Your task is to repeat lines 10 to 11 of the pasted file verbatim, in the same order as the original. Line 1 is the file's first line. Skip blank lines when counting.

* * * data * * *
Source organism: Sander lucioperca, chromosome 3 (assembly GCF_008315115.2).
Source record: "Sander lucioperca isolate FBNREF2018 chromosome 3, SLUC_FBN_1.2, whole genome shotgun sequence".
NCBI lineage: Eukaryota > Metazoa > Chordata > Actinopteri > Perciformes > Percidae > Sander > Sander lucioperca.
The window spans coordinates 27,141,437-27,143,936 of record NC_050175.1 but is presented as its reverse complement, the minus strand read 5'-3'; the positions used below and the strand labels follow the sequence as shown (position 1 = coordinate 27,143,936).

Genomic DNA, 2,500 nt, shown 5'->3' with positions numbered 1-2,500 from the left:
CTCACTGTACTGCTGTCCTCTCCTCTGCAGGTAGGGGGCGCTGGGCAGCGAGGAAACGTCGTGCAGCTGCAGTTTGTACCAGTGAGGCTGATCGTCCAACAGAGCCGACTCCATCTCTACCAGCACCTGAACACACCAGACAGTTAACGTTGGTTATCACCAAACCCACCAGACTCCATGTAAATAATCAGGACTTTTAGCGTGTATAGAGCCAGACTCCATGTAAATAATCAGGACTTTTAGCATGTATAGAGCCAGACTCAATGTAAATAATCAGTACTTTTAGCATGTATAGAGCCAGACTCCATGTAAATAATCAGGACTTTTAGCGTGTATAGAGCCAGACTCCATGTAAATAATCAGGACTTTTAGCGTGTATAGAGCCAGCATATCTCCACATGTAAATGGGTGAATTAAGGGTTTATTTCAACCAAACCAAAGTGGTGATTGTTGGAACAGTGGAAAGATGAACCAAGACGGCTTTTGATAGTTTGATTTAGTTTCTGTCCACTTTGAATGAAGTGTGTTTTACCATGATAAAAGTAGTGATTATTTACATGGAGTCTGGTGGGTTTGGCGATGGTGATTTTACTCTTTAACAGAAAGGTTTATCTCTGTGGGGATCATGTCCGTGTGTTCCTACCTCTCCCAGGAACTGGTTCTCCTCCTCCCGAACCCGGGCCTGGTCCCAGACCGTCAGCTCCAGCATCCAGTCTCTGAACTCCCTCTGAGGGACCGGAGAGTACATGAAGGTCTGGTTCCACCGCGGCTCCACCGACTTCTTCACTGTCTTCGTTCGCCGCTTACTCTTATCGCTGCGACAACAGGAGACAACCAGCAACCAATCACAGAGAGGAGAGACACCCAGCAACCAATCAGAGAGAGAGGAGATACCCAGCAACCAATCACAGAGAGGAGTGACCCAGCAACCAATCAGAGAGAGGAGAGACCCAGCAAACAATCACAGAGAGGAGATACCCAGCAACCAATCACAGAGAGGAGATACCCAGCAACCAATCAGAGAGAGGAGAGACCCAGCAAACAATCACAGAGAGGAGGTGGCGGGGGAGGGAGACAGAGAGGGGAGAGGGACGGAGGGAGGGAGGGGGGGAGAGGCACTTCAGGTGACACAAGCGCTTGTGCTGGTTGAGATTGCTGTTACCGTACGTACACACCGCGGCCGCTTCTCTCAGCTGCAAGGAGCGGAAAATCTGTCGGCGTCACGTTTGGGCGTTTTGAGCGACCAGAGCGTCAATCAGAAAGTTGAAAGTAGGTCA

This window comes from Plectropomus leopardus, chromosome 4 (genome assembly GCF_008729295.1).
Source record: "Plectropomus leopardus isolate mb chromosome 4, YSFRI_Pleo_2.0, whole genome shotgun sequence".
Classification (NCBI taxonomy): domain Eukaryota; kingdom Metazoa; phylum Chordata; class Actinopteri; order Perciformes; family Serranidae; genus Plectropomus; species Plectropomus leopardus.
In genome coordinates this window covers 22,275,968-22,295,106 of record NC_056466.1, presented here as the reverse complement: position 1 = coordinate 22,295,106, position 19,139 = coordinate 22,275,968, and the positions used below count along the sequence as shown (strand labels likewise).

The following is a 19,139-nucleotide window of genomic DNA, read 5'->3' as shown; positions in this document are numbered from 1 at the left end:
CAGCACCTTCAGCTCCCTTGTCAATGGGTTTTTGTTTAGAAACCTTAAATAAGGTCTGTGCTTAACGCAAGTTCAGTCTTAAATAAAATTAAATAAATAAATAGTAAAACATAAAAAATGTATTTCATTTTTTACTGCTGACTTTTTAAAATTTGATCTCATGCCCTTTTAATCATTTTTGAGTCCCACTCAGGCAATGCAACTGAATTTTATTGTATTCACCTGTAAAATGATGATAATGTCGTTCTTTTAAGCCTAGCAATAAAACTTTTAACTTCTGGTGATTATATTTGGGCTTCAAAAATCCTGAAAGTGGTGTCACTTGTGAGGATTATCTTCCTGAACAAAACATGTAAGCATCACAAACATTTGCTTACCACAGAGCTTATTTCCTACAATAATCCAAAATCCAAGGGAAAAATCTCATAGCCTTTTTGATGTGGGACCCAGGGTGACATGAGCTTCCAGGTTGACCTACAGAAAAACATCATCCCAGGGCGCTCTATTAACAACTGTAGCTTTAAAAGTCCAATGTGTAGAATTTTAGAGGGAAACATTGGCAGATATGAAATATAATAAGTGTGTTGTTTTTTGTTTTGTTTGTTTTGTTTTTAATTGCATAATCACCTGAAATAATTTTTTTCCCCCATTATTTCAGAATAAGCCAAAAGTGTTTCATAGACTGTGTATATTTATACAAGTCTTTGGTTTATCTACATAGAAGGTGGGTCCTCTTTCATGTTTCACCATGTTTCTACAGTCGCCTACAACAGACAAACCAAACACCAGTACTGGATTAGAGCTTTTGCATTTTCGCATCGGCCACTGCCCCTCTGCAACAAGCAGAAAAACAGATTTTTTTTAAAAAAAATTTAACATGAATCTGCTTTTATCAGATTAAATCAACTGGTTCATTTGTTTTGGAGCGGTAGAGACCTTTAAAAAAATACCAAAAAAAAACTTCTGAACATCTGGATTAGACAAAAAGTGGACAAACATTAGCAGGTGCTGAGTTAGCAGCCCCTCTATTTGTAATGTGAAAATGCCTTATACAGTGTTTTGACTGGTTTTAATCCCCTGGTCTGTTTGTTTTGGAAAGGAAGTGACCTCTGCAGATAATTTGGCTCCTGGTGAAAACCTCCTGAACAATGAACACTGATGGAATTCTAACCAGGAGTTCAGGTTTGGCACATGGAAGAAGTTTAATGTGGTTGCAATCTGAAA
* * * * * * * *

In genome coordinates this window covers 22,275,968-22,295,106 of record NC_056466.1, presented here as the reverse complement: position 1 = coordinate 22,295,106, position 19,139 = coordinate 22,275,968, and the positions used below count along the sequence as shown (strand labels likewise).

The following is a 19,139-nucleotide window of genomic DNA, read 5'->3' as shown; positions in this document are numbered from 1 at the left end: